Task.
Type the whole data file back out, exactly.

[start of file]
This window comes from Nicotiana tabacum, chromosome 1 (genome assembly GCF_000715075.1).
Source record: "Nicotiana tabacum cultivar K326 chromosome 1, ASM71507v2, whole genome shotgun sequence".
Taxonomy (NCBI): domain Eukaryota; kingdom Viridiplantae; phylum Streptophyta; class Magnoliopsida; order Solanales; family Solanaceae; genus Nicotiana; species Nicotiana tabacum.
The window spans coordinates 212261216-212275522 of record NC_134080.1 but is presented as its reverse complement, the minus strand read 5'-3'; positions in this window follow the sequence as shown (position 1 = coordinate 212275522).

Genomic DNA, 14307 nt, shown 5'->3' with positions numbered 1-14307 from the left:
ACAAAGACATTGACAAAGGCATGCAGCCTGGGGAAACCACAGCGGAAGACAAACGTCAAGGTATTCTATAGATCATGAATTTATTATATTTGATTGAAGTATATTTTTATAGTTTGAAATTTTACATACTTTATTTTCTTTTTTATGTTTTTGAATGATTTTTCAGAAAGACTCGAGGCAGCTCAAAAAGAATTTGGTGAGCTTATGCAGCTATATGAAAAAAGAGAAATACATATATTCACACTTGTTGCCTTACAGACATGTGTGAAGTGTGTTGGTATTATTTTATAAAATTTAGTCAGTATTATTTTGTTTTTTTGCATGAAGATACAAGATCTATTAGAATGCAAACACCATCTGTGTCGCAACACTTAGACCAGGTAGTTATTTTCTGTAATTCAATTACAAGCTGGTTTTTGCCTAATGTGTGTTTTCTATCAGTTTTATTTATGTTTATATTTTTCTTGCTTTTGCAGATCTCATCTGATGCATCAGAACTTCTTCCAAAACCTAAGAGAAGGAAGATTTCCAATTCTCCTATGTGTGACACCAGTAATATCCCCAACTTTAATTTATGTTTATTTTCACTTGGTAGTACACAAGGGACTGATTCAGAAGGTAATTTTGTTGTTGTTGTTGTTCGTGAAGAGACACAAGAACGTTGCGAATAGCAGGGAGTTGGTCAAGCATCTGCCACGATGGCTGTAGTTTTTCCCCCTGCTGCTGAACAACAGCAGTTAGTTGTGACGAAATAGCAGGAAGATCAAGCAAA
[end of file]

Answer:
This window comes from Nicotiana tabacum, chromosome 1 (genome assembly GCF_000715075.1).
Source record: "Nicotiana tabacum cultivar K326 chromosome 1, ASM71507v2, whole genome shotgun sequence".
Taxonomy (NCBI): domain Eukaryota; kingdom Viridiplantae; phylum Streptophyta; class Magnoliopsida; order Solanales; family Solanaceae; genus Nicotiana; species Nicotiana tabacum.
The window spans coordinates 212261216-212275522 of record NC_134080.1 but is presented as its reverse complement, the minus strand read 5'-3'; positions in this window follow the sequence as shown (position 1 = coordinate 212275522).

Genomic DNA, 14307 nt, shown 5'->3' with positions numbered 1-14307 from the left:
ACAAAGACATTGACAAAGGCATGCAGCCTGGGGAAACCACAGCGGAAGACAAACGTCAAGGTATTCTATAGATCATGAATTTATTATATTTGATTGAAGTATATTTTTATAGTTTGAAATTTTACATACTTTATTTTCTTTTTTATGTTTTTGAATGATTTTTCAGAAAGACTCGAGGCAGCTCAAAAAGAATTTGGTGAGCTTATGCAGCTATATGAAAAAAGAGAAATACATATATTCACACTTGTTGCCTTACAGACATGTGTGAAGTGTGTTGGTATTATTTTATAAAATTTAGTCAGTATTATTTTGTTTTTTTGCATGAAGATACAAGATCTATTAGAATGCAAACACCATCTGTGTCGCAACACTTAGACCAGGTAGTTATTTTCTGTAATTCAATTACAAGCTGGTTTTTGCCTAATGTGTGTTTTCTATCAGTTTTATTTATGTTTATATTTTTCTTGCTTTTGCAGATCTCATCTGATGCATCAGAACTTCTTCCAAAACCTAAGAGAAGGAAGATTTCCAATTCTCCTATGTGTGACACCAGTAATATCCCCAACTTTAATTTATGTTTATTTTCACTTGGTAGTACACAAGGGACTGATTCAGAAGGTAATTTTGTTGTTGTTGTTGTTCGTGAAGAGACACAAGAACGTTGCGAATAGCAGGGAGTTGGTCAAGCATCTGCCACGATGGCTGTAGTTTTTCCCCCTGCTGCTGAACAACAGCAGTTAGTTGTGACGAAATAGCAGGAAGATCAAGCAAA